- Not all credit scores are “FICO” scores. So, make sure the credit scores you are comparing are actual FICO Scores.
- Access all 3 FICO scores at the same time. A differentiation in time could result in score differences due to time based components in the scoring model.
- Not all information is supplied to all three credit bureaus. It’s up to lenders to decide which information they report to the major credit agencies – and which agencies they report to in the first place.
- There is a possibility that you have credit under different names which may cause incomplete files at the credit reporting agencies. Typically, the credit bureaus combine all files accurately under the same person, however there are many instances where incomplete files or inaccurate data (social security numbers, addresses, etc.) cause one person’s credit information to appear on someone else’s credit report.
- Lenders report credit information to the credit bureaus at different times, resulting in one agency having more accurate information than another.
- The credit bureaus may record, display or store the same information in different ways.
On July 1, 2017, the three national credit bureaus are going to stop collecting and reporting substantial amounts of civil judgment and tax lien information.
In fact, the credit reporting agencies will remove this data from reports if the information does not provide complete details on consumers i.e. person’s name, address, Social Security number, or date of birth.
What are tax liens and civil judgments?
Tax liens are levied against properties when the owner is delinquent on payment of taxes. Civil judgments are ordered by courts in legal disputes, typically involving monetary damages – debts owed by the losing party. Tax liens and civil judgments negatively impacts your credit scores and remain on credit files for extended periods.
How this change will affect you?
A study by credit scoring developer VantageScore Solutions which was created by the three credit bureaus, estimated that 8 percent of consumers would see an average score increase of 10 points on its most widely used scoring model if all civil judgments and tax liens were removed from credit reports. While 8% and 10 points may sound small, in the mortgage business they equate to significant numbers for applicants.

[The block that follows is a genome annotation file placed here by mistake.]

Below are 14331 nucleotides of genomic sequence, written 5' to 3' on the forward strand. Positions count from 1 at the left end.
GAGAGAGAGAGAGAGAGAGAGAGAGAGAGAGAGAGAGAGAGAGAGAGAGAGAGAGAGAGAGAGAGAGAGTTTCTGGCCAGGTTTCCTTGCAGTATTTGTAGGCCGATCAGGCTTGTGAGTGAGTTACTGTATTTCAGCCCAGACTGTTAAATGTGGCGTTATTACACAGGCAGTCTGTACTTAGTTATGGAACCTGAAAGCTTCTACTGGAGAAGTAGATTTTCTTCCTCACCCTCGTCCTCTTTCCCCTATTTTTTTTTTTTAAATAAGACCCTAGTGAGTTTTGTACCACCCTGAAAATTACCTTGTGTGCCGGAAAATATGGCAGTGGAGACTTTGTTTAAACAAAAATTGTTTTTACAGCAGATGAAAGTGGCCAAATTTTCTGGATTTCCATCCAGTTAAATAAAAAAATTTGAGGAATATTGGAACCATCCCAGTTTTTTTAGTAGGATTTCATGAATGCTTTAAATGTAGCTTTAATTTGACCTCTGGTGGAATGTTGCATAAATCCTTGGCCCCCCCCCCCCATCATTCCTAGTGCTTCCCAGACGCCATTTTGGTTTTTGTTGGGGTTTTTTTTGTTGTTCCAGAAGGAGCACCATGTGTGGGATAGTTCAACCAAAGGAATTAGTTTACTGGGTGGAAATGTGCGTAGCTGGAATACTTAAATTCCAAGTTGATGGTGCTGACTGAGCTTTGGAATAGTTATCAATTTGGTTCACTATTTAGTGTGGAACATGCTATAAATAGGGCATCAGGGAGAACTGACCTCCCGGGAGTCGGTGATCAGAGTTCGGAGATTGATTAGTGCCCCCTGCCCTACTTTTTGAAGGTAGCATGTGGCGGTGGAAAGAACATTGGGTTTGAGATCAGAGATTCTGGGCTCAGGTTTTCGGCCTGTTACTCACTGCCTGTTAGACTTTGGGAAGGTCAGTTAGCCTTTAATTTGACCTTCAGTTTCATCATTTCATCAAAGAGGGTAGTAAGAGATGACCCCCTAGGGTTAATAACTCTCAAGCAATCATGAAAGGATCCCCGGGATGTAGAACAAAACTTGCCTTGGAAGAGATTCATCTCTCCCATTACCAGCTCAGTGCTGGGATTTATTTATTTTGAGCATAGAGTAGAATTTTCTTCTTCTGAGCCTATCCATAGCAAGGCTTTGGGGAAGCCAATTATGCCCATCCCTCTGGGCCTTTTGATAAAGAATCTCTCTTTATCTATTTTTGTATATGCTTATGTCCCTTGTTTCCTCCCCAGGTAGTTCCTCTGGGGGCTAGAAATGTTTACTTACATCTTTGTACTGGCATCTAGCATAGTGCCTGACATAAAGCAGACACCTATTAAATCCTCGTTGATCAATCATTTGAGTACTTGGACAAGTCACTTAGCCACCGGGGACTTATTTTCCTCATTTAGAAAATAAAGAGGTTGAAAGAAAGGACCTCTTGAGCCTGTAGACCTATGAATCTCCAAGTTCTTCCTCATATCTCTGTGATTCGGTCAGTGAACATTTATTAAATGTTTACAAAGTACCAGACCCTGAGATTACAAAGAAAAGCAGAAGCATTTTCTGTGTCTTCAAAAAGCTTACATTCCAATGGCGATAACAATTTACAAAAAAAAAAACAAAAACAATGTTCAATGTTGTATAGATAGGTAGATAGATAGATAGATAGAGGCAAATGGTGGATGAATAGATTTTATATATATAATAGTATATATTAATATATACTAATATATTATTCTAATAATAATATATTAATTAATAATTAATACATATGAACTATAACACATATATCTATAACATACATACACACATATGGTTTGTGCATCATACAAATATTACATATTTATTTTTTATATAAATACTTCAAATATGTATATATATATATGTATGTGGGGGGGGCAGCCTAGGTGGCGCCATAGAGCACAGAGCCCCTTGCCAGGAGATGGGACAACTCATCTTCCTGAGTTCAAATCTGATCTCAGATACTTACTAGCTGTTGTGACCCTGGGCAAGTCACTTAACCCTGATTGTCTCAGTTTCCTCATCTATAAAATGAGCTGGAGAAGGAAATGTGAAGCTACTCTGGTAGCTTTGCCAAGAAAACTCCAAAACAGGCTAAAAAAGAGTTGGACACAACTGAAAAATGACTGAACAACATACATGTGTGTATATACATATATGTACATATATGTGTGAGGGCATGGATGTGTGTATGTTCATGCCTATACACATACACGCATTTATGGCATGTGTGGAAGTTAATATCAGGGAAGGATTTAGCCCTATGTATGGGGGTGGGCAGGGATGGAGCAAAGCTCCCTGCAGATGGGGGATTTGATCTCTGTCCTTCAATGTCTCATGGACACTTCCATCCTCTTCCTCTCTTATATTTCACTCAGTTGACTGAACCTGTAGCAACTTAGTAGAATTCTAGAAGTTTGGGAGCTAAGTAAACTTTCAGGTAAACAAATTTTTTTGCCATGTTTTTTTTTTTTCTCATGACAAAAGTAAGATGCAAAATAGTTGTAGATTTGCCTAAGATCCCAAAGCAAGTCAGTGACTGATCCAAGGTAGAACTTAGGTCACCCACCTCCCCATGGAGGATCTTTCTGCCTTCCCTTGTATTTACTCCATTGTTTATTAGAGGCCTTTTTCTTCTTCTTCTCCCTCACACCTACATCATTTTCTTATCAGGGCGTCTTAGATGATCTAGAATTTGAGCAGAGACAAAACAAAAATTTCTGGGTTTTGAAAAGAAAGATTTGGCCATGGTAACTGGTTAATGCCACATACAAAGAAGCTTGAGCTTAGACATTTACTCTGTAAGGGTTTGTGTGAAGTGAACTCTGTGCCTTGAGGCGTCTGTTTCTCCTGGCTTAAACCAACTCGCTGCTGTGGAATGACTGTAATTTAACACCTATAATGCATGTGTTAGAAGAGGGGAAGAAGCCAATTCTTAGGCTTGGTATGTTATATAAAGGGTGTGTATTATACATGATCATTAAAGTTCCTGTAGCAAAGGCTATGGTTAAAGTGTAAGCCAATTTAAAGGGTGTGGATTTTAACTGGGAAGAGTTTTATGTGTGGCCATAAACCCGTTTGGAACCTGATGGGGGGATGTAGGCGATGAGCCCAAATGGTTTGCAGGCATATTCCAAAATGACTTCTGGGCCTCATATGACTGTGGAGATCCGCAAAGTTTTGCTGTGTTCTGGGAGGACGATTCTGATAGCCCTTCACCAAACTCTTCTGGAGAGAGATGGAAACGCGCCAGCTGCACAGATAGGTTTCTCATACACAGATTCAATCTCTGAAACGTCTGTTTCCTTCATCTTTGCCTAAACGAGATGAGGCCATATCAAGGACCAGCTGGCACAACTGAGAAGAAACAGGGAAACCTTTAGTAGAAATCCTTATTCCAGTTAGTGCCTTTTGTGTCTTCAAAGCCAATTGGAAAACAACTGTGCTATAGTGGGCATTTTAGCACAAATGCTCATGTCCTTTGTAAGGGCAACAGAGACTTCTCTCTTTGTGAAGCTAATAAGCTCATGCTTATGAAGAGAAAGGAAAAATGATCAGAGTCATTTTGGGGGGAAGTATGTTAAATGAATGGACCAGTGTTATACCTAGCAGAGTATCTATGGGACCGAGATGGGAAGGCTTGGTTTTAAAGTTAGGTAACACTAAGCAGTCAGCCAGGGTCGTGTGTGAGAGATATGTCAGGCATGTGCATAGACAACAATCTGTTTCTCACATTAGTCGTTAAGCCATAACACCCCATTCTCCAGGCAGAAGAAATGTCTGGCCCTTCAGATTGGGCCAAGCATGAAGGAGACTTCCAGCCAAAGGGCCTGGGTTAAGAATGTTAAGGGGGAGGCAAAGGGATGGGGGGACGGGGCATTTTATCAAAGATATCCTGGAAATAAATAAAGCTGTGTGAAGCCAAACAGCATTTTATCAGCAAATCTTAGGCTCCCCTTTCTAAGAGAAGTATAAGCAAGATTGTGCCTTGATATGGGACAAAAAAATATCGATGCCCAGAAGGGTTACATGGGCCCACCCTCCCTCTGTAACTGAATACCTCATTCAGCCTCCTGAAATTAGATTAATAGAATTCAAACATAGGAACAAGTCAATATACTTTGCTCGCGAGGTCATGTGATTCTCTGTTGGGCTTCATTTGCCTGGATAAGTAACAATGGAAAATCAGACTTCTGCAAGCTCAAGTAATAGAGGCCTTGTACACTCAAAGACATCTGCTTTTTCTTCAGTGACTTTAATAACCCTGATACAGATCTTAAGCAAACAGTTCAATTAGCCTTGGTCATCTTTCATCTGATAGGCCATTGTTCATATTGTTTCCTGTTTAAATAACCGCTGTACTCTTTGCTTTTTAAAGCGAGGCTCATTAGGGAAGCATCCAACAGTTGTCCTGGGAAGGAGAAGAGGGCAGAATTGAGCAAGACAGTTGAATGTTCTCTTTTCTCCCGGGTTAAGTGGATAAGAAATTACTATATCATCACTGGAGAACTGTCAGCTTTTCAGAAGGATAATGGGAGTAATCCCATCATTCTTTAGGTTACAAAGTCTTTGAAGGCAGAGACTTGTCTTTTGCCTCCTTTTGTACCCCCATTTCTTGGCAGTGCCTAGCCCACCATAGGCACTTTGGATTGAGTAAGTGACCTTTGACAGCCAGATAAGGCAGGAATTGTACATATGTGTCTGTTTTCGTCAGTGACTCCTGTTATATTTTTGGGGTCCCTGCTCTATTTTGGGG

When this information appears on credit reports, it can affect your ability to obtain credit, loans or receiving consideration for employment. This change is a step in the right direction of minimizing the impact of non-loan related items on your credit score.
THD Credit can help!
If you have tax liens or civil judgments appearing on your credit report, give me a call or email me. We can check out your options for getting them removed sooner.
Keeping track of your credit is a crucial step in rebuilding your credit profile, especially after a bankruptcy. Let’s take a closer look at what happens, after the dust has settled.
Q: What happens AFTER you file for bankruptcy?
THD Expert: When you file for bankruptcy, the law says that you must list all of your debts, even if you plan on continuing to pay them. You pick and chose what debts you want to continue paying- such as the house if you want to live there or your car if you need it to get to work. But you don’t pick and chose what debts are covered. When a creditor is notified about your bankruptcy, they then report to the credit bureaus that a particular loan was “included in bankruptcy.” At that point, creditors stop reporting the payments you continue to make, such as for a mortgage or car payment. This explains why payments don’t show up on credit reports.
Q: So why is the information on your credit report wrong?
THD Expert: If the credit bureaus worked for you and me, rather than the creditors, it would probably look more like this: The credit bureaus would report your house payments as long as you are current, but they come off if you get behind. Unfortunately, we don’t make up the rules.
Q: How can you make credit bureaus report your payments?
THD Expert: Start off by requesting a payment history from your lenders (such as the mortgage company or car finance company), and use it to dispute the incorrect entries. Lenders are required by law to give you a payment history once per year if you request it. Next, take this payment history and use it to dispute the missing payments on the loan with each of the 3 credit reporting agencies (Equifax, Experian and TransUnion).
Unfortunately, you may have to do this every year as the lender may not start reporting your payments even after you have successfully disputed it.
Now that you know why payments are not showing up after filing for bankruptcy and what you can do about, you can take steps to fix it.
If you’re need help, or have additional questions give me a call or email me today.
CEO, THD Credit Consulting
Phone: (800) 822-7120
Do you have questions you would like to submit to the THD Credit Experts? Email your question to: firstname.lastname@example.org